Vote by Mail
Vote-by-mail allows voters to cast their ballot at a location other than a polling place. Around ⅔ of the states allow absentee voting without an excuse and ⅓ require an official excuse. Due to COVID-19, many states have eased up on absentee voting requirements in an attempt to maintain/increase voter turnout. For instance, Delaware, New York, Kentucky, Massachusetts, New Hampshire, South Carolina, West Virginia are either allowing voters to list COVID-19/global pandemic as an excuse to vote absentee or eliminating the requirement for an excuse in the 2020 election.
States have also increased funding to make sure the 2020 election goes smoothly. Some states, such as Michigan, Wisconsin, Dakota, and New Mexico, are sending vote-by-mail applications to all registered voters in their states. Montana, Nevada, and South Dakota sent applications to all registered voters for their primaries.
Check here for updates on what your state is doing in regards to the 2020 election.
Online Voter Registration
Currently, 39 states offer online voter registration, which allows voters to register to vote using an online platform. Every state has different requirements, such as requiring a valid driver’s license. Voter registration has plummeted due to COVID-19, even with the access to online registration—mainly due to the shutdown of several DMV offices and registration drives. According to the Washington Post, voter registration among college students may also drop because college campuses facilitate the administrative process of registration.
It is important to keep pushing for emergency online voter registration portals. If states require a state-issued ID to register, you can also advocate for one’s social security number to be sufficient for registration. This ensures that everyone has access to and secures their right to vote, especially during COVID-19.
Check here if your state offers online voter registration and what the requirements are.
Extended Early Voting Periods
Given the reality that not everyone can or will vote by mail, election officials must prepare to make polling stations as safe as possible. One way this can be achieved is by extending Early Voting periods. Early Voting, a practice currently allowed to some extent in 39 states and DC, allows voters to submit their ballots at designated polling places before election day. Early Voting periods currently begin anywhere from 45 days to the weekend before the election. By extending the period in which people can vote early and encouraging citizens to utilize this option, states can decrease the quantity of people voting on election day. Additionally, this creates shorter lines at the polls, minimizing the time voters need to spend at the polling location. By de-densifying polling places, Early Voting can make elections safer during a pandemic.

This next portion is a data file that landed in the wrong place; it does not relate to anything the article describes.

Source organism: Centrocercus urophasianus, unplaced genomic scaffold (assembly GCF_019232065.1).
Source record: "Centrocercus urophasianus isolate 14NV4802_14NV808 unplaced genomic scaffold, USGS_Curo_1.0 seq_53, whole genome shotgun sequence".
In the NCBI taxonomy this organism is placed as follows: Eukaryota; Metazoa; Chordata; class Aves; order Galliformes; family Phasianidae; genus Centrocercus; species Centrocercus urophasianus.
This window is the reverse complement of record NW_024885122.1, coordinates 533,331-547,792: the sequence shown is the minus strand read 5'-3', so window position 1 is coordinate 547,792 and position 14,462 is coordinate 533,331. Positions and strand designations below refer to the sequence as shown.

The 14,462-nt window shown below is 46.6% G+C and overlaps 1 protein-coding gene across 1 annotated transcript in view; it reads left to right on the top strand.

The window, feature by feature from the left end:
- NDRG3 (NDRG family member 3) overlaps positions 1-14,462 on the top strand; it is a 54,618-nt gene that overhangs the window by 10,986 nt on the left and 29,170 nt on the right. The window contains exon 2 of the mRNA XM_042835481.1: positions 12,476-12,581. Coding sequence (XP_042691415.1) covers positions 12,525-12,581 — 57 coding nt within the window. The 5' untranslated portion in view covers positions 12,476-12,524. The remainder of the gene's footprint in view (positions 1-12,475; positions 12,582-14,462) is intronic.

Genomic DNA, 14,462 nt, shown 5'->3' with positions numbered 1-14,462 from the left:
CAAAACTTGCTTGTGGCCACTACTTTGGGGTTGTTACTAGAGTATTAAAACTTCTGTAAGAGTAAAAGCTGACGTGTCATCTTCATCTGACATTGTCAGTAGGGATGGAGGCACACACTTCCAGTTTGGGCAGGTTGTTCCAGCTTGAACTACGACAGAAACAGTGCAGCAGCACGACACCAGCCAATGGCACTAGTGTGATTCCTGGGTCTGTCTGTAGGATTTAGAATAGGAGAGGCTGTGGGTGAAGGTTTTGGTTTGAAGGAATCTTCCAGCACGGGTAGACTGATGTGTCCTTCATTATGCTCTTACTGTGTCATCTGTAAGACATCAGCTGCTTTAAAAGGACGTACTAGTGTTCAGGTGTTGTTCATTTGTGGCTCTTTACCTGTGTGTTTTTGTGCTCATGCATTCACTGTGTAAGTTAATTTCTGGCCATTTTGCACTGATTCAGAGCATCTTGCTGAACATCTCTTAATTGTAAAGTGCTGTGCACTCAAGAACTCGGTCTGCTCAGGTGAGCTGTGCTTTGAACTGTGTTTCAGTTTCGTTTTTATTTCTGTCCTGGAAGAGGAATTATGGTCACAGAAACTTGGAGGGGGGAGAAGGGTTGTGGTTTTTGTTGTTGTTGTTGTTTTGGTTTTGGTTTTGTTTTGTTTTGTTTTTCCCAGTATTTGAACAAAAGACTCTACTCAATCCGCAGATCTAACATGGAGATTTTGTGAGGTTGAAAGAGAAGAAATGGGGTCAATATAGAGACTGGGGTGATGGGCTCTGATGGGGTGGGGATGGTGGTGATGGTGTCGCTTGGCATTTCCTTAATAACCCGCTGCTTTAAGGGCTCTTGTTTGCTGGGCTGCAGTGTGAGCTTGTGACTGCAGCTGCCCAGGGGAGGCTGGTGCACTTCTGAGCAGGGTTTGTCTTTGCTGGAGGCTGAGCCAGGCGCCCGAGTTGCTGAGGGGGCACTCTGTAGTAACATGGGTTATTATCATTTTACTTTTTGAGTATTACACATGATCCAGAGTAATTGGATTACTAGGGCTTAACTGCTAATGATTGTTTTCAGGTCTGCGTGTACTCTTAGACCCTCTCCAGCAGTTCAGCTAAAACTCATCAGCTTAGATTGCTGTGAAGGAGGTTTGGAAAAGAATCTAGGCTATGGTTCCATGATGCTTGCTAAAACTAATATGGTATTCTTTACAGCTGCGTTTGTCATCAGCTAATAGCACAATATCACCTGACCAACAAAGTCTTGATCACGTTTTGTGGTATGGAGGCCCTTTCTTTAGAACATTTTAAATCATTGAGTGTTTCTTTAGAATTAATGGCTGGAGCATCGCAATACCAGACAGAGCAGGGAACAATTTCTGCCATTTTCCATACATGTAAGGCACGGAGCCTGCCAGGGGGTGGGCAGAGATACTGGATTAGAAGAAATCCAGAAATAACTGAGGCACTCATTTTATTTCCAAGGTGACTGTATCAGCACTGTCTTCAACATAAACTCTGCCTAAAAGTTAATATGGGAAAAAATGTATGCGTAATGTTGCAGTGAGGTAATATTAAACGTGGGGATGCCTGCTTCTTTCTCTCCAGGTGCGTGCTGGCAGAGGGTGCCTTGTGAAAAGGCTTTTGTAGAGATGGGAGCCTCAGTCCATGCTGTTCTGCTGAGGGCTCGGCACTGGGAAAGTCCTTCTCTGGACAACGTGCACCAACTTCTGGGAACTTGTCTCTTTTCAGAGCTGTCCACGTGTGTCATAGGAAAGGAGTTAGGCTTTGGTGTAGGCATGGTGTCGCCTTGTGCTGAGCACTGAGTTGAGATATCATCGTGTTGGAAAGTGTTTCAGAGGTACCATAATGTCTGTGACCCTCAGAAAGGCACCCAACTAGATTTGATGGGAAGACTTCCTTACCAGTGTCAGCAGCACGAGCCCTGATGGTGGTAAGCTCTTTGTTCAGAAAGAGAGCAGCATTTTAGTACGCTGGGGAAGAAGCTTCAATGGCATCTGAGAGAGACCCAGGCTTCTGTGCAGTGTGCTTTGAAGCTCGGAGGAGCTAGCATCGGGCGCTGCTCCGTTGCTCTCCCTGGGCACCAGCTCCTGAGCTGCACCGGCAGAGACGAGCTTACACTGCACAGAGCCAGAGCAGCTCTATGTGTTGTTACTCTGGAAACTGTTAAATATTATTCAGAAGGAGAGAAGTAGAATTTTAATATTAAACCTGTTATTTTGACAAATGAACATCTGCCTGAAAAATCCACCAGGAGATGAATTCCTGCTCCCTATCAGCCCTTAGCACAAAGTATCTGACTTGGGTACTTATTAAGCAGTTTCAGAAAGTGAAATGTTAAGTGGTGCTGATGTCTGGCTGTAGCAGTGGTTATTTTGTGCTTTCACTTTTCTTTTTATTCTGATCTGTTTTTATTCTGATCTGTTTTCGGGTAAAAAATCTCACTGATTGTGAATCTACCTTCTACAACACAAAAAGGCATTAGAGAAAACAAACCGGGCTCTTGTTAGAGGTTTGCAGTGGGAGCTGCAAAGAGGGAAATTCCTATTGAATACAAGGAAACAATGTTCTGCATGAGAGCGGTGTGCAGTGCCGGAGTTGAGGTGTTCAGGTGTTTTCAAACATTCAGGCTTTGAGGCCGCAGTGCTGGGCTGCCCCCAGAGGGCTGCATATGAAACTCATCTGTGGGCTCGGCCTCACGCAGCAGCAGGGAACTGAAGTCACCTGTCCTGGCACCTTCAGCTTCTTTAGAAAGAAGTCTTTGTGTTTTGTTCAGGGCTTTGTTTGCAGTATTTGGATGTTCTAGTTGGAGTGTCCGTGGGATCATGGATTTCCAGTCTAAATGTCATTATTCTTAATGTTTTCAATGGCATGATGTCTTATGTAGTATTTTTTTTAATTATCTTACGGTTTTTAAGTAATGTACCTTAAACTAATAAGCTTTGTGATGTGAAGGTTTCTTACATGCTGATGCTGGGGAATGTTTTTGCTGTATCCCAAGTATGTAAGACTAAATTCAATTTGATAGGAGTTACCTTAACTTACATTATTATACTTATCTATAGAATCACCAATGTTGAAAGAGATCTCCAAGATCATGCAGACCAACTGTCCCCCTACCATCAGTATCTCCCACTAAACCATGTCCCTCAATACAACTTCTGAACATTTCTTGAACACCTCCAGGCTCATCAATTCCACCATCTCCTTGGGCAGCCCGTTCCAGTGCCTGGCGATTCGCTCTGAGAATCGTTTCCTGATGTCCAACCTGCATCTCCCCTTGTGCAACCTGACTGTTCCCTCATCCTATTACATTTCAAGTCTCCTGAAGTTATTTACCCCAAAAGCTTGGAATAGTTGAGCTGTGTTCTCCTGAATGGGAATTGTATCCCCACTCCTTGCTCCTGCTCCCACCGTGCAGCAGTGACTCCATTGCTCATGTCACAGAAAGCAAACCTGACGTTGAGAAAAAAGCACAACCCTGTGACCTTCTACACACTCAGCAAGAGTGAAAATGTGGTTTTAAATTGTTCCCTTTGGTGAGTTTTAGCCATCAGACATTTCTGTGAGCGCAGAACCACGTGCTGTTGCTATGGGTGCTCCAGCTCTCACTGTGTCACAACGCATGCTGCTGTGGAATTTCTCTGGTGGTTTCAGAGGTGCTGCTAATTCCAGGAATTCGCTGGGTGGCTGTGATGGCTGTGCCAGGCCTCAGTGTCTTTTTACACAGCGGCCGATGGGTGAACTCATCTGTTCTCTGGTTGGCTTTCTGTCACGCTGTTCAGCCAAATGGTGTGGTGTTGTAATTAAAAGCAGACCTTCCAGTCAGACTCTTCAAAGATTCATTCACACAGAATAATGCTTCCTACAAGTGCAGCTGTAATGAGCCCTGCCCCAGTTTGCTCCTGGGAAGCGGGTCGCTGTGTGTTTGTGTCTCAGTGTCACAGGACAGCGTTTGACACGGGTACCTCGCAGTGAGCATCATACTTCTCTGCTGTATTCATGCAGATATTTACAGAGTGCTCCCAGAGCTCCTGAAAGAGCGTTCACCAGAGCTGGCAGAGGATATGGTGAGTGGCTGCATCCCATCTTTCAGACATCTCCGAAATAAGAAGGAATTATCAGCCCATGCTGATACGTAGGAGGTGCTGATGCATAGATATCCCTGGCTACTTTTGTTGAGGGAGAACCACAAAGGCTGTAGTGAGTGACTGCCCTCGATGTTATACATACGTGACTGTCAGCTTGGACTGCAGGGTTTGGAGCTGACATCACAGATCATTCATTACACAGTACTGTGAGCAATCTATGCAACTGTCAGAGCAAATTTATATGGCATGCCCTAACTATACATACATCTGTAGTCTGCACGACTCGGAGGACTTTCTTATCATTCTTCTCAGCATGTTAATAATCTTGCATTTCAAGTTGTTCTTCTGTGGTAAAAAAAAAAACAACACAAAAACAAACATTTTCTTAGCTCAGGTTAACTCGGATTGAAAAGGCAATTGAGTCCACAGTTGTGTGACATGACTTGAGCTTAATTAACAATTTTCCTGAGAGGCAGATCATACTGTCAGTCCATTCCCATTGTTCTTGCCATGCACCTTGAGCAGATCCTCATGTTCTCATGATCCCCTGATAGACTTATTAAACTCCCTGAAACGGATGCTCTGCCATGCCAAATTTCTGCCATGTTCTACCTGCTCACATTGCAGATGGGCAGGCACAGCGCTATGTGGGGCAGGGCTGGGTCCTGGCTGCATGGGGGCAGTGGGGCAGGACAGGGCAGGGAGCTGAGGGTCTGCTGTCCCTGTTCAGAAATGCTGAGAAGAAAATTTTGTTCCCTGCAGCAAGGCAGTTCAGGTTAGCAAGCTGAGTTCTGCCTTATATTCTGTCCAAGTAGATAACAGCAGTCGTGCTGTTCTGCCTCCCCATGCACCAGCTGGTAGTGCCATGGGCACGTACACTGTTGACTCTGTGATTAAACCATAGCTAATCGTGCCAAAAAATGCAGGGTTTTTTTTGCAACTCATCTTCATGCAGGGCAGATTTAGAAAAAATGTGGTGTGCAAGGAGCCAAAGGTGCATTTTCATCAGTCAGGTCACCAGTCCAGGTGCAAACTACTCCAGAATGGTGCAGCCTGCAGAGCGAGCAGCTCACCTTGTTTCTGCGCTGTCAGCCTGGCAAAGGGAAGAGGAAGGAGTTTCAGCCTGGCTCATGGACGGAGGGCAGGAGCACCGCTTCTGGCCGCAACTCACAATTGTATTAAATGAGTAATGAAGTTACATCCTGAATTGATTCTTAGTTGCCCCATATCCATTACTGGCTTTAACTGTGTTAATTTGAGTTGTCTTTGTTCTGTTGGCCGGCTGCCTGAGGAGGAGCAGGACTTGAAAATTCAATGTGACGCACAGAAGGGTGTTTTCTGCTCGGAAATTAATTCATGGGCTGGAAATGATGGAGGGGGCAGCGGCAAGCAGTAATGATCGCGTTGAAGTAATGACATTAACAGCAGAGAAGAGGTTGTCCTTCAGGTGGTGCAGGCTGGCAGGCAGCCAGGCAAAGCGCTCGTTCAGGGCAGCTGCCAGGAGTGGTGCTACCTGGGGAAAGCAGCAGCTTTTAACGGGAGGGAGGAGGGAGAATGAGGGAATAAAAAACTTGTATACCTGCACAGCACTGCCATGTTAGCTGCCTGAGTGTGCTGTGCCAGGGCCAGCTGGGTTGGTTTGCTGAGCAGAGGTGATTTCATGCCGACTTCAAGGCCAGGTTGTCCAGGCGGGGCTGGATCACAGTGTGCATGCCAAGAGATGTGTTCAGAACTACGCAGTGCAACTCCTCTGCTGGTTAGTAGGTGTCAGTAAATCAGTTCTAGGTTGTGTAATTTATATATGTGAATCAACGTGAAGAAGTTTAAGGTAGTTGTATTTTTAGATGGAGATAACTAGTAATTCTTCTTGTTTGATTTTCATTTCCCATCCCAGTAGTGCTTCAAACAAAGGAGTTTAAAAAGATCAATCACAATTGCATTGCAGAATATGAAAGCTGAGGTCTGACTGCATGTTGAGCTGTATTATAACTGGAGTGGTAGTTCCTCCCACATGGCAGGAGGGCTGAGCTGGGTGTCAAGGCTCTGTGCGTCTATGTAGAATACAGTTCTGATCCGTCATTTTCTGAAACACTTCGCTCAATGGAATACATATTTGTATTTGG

In addition to simply increasing the number of days citizens can vote early, states can also extend the hours which Early Voting stations are open and guarantee that at least one Saturday is available for Early Voting. Other efforts too, like ensuring Early Voting locations are accessible to all people, will increase the probability that voters can take advantage of this system. Learn more here.
Logistic and Administrative Considerations
Despite the heavy push towards vote-by-mail, on-site voting locations are still necessary to ensure all voters have the opportunity to exercise their right. For a variety of reasons, many voters cannot or will not vote by mail, so it is important to ensure that safe in-person voting options exist. The CDC has already released a set of instructions on improving safety at polling places—which includes suggestions on cleaning voting booths, providing hand sanitizer, and spacing out voting stations—and multiple states have already announced plans to implement more intense cleaning procedures and PPE requirements. Some states and localities have also suggested using drive-thru voting to minimize interactions while voting.
Another logistical consideration that must be taken into account regards poll workers. According to Pew Research, a majority of voters are 60 or older, making them more vulnerable to COVID-19 and many poll workers have already informed states of their intention to not volunteer. In response to this, states have ramped up early recruitment efforts, targeting students and young adults, and some have adjusted the traditional number of poll workers needed at a polling location. Similarly to poll workers, some polling locations, particularly in senior facilities, have announced that they will not be able to house elections this year.
When scouring for alternative ways to vote during the COVID-19 pandemic, an effort which intends to de-densify voting stations, some states have turned to online voting as an option. Many experts, however, question the security of such systems. The need to protect anonymity in the voting process makes online voting a complex system that is potentially vulnerable to hackers. Proponents argue, however, that online voting can be used safely in a limited capacity, especially as technology advances and improves over time. See more here.